That might have still been the case in October, but not today. At 11:30 a.m., an hour and a half after the beginning of the event, 10 real estate agents are sitting alone at their tables. The model of the residential high-rise looks abandoned next to the opulent, untouched buffet. There was no deluge of customers. No one was interested in the penthouse pool, the four-story garage or the private beach with a view of the Dubai skyline.

Developers are quietly removing one project after another from the market. Donald Trump's $600 million (€438 million) Trump International Hotel and Tower on the Palm Jumeirah island has been "postponed." A 1,000-meter tower being planned by the partly state-owned real estate development company Nakheel is "under review." And the new Jumeirah Gardens neighborhood, with a planned total investment of $100 billion (€73 billion), has also been "postponed."

The tallest building in the world is still under construction in this ambitious emirate. The Burj Dubai ("Dubai Tower") is a mixed-use tower which will be more than 800 meters (2,624 feet) tall when completed. But by the time of the dedication ceremony planned for next fall, will its roughly 200 stories still be needed? Won't the market in Dubai, famous for its insane profit margins, have imploded long before then?

In some high-rise apartment buildings in Dubai, only a few apartments are occupied so far -- a fact that becomes particularly noticeable at night, when the lights are on in only a few windows. "Wait a while before buying real estate in Dubai," says a broker at his real estate booth in the "Mall of the Emirates," his voice lowered. Another bad sign is that The Brasserie restaurant in the Arabian Park Hotel began serving free lunches to Dubai's new unemployed in mid-December. Most of those who come are real estate brokers -- yesterday's resourceful gold-diggers dining in soup kitchens today.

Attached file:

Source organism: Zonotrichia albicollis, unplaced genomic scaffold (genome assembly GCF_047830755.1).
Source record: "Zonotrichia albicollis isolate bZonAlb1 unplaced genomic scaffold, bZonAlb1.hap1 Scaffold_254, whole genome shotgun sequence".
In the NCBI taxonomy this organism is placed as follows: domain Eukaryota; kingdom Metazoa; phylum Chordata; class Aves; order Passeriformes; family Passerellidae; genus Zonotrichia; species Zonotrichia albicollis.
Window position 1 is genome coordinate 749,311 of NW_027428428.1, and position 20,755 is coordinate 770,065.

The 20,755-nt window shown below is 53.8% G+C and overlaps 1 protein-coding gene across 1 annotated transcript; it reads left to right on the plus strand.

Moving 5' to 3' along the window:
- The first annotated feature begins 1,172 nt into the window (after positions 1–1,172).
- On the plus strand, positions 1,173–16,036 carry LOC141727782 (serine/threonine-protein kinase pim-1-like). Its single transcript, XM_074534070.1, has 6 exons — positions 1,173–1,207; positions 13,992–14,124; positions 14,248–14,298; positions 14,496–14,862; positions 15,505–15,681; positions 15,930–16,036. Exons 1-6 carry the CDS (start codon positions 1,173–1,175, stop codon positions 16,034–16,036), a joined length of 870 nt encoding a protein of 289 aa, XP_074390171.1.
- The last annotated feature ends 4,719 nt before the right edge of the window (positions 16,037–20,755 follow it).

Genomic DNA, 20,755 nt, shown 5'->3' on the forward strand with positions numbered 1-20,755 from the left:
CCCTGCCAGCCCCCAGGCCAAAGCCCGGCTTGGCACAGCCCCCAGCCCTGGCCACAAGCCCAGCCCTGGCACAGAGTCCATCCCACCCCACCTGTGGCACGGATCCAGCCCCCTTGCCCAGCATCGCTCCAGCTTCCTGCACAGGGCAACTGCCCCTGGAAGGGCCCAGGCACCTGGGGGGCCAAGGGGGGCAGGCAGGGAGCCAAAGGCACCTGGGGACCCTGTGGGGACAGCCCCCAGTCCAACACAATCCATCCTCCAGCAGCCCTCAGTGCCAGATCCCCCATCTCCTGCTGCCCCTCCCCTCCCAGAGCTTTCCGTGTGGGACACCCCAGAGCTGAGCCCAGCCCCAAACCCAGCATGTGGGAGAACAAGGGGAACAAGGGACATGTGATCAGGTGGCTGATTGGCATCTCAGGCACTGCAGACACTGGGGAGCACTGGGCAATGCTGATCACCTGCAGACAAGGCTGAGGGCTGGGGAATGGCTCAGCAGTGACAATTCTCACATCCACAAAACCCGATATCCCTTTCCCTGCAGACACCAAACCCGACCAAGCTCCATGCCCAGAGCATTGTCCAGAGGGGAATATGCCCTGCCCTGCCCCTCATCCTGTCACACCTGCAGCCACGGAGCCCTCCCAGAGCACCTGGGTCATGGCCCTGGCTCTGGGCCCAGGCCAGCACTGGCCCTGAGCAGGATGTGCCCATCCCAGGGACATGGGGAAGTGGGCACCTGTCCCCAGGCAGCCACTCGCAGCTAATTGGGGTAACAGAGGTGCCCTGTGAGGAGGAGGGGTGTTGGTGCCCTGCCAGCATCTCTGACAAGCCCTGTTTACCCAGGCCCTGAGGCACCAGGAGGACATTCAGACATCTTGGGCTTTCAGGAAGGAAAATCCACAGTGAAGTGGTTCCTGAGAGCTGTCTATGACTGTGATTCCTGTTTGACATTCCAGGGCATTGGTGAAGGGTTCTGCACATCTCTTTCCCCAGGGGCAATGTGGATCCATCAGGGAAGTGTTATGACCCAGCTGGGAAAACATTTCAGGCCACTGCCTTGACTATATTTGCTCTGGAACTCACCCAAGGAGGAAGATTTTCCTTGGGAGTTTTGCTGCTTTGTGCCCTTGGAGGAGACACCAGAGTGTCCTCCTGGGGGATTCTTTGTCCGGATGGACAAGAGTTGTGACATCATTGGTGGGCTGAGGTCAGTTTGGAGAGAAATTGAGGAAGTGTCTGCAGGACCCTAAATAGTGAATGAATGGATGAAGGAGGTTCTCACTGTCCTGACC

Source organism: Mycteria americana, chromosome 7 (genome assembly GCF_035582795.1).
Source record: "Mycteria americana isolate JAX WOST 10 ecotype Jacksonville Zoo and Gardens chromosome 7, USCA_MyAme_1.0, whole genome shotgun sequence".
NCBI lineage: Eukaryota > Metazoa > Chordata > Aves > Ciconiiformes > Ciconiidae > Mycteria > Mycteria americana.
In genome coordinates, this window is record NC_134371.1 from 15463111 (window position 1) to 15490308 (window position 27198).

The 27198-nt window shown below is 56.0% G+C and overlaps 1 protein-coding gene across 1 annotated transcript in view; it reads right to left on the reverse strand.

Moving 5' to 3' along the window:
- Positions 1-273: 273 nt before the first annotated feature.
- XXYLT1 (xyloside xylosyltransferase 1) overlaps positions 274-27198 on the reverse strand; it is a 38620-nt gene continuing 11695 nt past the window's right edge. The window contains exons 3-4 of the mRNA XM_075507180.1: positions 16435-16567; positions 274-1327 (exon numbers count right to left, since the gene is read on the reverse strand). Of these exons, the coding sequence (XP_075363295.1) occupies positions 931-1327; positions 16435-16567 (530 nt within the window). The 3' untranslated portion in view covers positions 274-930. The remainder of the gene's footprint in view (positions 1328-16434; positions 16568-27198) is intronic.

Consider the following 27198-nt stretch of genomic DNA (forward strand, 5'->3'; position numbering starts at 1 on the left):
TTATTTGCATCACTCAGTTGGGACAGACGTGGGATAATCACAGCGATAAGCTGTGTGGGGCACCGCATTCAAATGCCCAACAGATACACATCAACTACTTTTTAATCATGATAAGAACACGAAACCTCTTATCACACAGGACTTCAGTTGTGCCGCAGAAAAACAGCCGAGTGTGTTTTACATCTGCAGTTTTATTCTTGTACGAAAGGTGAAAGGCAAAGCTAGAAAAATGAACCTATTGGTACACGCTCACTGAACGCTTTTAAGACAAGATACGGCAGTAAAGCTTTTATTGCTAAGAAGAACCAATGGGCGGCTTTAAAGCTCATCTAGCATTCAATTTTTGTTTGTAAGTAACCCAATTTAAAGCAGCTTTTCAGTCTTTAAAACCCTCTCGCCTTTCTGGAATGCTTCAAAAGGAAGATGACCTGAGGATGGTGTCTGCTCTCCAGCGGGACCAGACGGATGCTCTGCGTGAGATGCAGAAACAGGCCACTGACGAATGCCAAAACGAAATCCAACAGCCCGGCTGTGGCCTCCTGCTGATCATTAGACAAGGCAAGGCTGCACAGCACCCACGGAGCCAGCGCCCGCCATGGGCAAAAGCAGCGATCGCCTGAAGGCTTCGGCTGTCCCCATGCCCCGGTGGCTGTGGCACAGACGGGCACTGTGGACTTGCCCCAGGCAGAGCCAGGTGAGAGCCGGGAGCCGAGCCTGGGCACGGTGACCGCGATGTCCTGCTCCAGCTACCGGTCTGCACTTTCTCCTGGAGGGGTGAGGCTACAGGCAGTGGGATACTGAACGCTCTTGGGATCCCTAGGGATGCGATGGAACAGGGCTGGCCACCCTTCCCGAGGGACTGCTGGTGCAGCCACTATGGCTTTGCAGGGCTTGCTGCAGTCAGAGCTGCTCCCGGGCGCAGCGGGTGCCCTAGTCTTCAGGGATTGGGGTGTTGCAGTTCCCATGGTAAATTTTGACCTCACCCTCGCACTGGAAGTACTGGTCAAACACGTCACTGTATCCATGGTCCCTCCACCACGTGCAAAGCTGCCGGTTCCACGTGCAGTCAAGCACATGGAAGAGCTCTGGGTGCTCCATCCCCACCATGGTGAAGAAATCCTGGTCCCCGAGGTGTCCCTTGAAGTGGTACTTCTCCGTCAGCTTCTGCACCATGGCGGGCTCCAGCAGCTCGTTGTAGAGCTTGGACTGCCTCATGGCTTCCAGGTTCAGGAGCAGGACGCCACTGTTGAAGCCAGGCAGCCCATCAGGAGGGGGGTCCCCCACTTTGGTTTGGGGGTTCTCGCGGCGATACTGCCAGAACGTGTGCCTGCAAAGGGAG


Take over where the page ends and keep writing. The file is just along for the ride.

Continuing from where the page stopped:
Similarly glum news is coming from the real estate markets in Qatar, Bahrain, Kuwait and even Saudi Arabia, the heavyweight on the Gulf. The King Abdullah Economic City, a new 170-square-kilometer (65-square-mile) commercial, residential and industrial city being built in Saudi Arabia 100 kilometers (62 miles) north of the city of Jeddah, is having trouble finding international investors, the development company Emaar conceded.

It is hard to believe that the region was experiencing a boom of Babylonian proportions until very recently. The value of projects under construction or in planning in the United Arab Emirates and Saudi Arabia alone amounts to well over $1 trillion (€730 million).

Until recently, the Saudis envisioned an unbelievably tall structure for the port city of Jeddah: a giant of a building stretching more than 1 kilometer (3,280 feet) into the sky. But now falling oil prices have taken their toll on the real estate industry, and it is now questionable whether the developer, Kingdom Holding, will ever build the giant tower.

These are only the first signs of what could lie ahead: a long-term economic slump for high-flying construction projects in countries where officials recklessly relied on revenues from the sale of mineral resources, borrowing against their oil and natural gas reserves. As prices have come down, plans have been cancelled or put on hold.

Those who can are trying to put on a brave face. In Abu Dhabi, the young Stuttgart-based Lava architecture firm has been commissioned to build the Michael Schumacher World Champion Tower, a dynamically shaped structure which, at 250 meters (820 feet), is almost modest in its scale.